Teilhard de Chardin's thesis is one more difficult to summarize and encapsulate in a short post.   He has fan clubs pro and con; there have been books and articles (including those by Popes) extolling his work, and those by emininent theologians consigning it to an ash-heap.    I will try to summarize the essential points and to point the reader to online sources (for and against) that delve more deeply.


Teilhard de Chardin participated in an important discovery in the evolutionary descent of humans, the discovery of Peking Man.     His training as a Jesuit and a scientist formed his belief  that both the Catholic faith and science were true and good, and that one need not forsake one to follow the other.  As N.M. Wildiers put it,
"In order fully to understand a writer...[we must] form as clear a picture as we can of the problem to which the teaching is presumed to supply a solution... the central problem with which Teilhard was concerned, the problem which is the core of his theological thought,... was without doubt what is now known as secularization."  N.M. Wildiers, Foreword, Christianity and Evolution
The implication here is that secularization, the loss of religious values, comes about because science is separated from religion.   Accordingly, de Chardin's project was to bring them together again.

The diagram at the top of the post illustrates Teilhard de Chardin's scheme for uniting science and Catholic teaching.   The scheme operates under the following principle: 
"...creation is not a periodic intrusion of the First Cause:  it is an act co-extensive with the whole duration of the universe.  God has been creating ever since the beginning of time, and, seen from within, his creation (even his initial creation?) takes the form of a transformation.   Participated being is not introduced in batches which are differentiated later...God is continually breathing new being into us.[emphasis in original]"  Teilhard de Chardin, Christianity and Evolution, p. 2
Thus there are stages in this continuous development, in the evolution of the cosmos, as listed in the figure above:  matter--> life--> thought --> spirit,  or atoms --> cells --> man --> Omega Point (Christ).    At the Omega point all will coalesce and, as near as I understand de Chardin, there will be a super consciousness into which individuals are subsumed. 

The Christ of Teilhard's Omega Point is more than Christ the Word, who as God created all things, and Jesus, the man who suffered and died to save us.  He is "Christ-the-Evolver".   
"[He is identified] not with the ordinating principle of the stable Greek kosmos [the Logos], but with the neo-Logos of modern philosophy, the evolutive principle of a universe in movement." op. cit, p. 181.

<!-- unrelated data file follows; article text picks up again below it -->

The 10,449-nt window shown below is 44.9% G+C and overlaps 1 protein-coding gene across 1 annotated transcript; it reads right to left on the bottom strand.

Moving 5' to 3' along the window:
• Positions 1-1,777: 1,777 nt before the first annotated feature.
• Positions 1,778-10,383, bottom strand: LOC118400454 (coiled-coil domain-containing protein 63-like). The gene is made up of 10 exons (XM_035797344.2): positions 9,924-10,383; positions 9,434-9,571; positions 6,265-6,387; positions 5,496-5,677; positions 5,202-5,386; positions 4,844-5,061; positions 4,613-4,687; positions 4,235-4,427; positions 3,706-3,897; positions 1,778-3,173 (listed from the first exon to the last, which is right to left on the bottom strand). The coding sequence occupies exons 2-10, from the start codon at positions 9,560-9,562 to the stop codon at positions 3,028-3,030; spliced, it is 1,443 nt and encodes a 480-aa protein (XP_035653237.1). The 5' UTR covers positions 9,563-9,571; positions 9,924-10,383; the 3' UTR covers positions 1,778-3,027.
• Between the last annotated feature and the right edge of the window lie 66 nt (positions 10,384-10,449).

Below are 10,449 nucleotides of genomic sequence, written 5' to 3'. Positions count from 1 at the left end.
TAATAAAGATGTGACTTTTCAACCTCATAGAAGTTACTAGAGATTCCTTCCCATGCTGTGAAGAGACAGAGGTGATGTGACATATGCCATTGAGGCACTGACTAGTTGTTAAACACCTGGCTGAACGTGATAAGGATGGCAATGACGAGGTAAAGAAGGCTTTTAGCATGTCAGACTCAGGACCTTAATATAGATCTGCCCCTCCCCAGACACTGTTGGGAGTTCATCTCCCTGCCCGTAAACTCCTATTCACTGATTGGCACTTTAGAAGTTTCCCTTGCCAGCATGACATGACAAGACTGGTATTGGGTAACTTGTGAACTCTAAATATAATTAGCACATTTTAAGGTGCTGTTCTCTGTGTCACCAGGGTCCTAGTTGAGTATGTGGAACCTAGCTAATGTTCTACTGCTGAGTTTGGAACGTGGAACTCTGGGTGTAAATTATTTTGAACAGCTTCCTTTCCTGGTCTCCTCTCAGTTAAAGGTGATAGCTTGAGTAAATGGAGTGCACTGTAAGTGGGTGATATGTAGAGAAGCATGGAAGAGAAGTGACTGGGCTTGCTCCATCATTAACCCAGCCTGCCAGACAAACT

Finally, de Chardin would combine the three mysteries of Christology--Creation, Incarnation, Redemption--into a fourth:
"The three mysteries become in reality no more, for the new Christology,...they are aspects of a fourth mystery, which absolutely justifiable and is the mystery of the creative union of the world in God or Pleromization." op.cit., p. 183


In the above I have not commented on de Chardin's views on resurrection of the dead;  as near as I can tell from his works and commentaries on them he supposes that we are immortal (as a soul) and will be subsumed into the Omega Point at the end.   This is not the view given in Catholic teaching: both body and soul will be resurrected and we will be resurrected as individuals, not as components of a super-being.

With respect to other parts of de Chardin's Christology and theology, I can only say it is like the curate's egg:  there are some excellent parts and parts which are BAAD!    I'll leave it to the reader (after he/she goes through the references linked below) to decide which is which.


Early in his career de Chardin ran into problems with Church authorities because of his novel views on evolution and the Dogma of Original Sin.   I won't discuss this matter here (it's worth at least two posts) but link to the following reference:  Evolution and Original Sin: the Problem of Evil (written by Jesuit priests and seminarians).

I'll list the links below for Teilhard fans and anti-fans:

Teilhard de Chardin, World Public Library
Orthodoxy of Teilhard de Chardin, Part V.
Teilhard de Chardin and Trans-humanism
Will the Vatican let Teilhard de Chardin save the Church?
In the above there are quotes from Pope-emeritus Benedict XVI, writing as Joseph Ratzinger, extolling de Chardin's new views on Christology.   In addition, prominent theologians, such as Henri, Cardinal du Lubac, have praised his work. 

Challenging the Rehabilitation of Teilhard de Chardin
Critique of Fr. Teilhard de Chardin by Dr. Deitrich von Hildebrand
A Review of "The Phenomenon of Man" by Sir Peter Medawar (this review criticizes de Chardin's science, not his theology.)